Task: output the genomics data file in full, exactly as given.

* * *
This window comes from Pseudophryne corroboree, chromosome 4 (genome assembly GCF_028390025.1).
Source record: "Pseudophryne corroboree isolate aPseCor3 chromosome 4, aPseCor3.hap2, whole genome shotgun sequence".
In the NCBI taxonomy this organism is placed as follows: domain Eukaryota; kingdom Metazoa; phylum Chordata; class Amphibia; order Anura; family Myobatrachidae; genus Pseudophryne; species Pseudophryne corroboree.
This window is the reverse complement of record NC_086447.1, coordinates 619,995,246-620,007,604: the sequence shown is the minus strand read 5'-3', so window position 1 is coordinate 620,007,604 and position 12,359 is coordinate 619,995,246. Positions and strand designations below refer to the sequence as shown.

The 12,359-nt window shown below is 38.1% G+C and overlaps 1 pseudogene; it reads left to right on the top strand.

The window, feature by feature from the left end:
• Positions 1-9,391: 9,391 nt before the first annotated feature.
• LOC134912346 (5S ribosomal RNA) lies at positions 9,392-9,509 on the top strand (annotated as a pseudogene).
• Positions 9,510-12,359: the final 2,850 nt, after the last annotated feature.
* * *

This window comes from Pseudophryne corroboree, chromosome 4 (genome assembly GCF_028390025.1).
Source record: "Pseudophryne corroboree isolate aPseCor3 chromosome 4, aPseCor3.hap2, whole genome shotgun sequence".
In the NCBI taxonomy this organism is placed as follows: domain Eukaryota; kingdom Metazoa; phylum Chordata; class Amphibia; order Anura; family Myobatrachidae; genus Pseudophryne; species Pseudophryne corroboree.
This window is the reverse complement of record NC_086447.1, coordinates 619,995,246-620,007,604: the sequence shown is the minus strand read 5'-3', so window position 1 is coordinate 620,007,604 and position 12,359 is coordinate 619,995,246. Positions and strand designations below refer to the sequence as shown.

The 12,359-nt window shown below is 38.1% G+C and overlaps 1 pseudogene; it reads left to right on the top strand.

The window, feature by feature from the left end:
• Positions 1-9,391: 9,391 nt before the first annotated feature.
• LOC134912346 (5S ribosomal RNA) lies at positions 9,392-9,509 on the top strand (annotated as a pseudogene).
• Positions 9,510-12,359: the final 2,850 nt, after the last annotated feature.